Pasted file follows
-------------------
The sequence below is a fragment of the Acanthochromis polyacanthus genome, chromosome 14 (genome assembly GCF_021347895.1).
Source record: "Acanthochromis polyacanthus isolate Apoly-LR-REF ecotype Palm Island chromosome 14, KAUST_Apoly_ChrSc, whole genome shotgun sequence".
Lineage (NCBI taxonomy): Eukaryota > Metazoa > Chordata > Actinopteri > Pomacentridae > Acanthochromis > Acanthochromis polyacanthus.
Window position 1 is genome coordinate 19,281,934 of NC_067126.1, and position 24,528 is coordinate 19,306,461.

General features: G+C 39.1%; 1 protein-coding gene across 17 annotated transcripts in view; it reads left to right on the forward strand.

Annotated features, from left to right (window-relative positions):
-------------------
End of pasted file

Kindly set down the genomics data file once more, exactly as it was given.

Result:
The sequence below is a fragment of the Acanthochromis polyacanthus genome, chromosome 14 (genome assembly GCF_021347895.1).
Source record: "Acanthochromis polyacanthus isolate Apoly-LR-REF ecotype Palm Island chromosome 14, KAUST_Apoly_ChrSc, whole genome shotgun sequence".
Lineage (NCBI taxonomy): Eukaryota > Metazoa > Chordata > Actinopteri > Pomacentridae > Acanthochromis > Acanthochromis polyacanthus.
Window position 1 is genome coordinate 19,281,934 of NC_067126.1, and position 24,528 is coordinate 19,306,461.

General features: G+C 39.1%; 1 protein-coding gene across 17 annotated transcripts in view; it reads left to right on the forward strand.

Annotated features, from left to right (window-relative positions):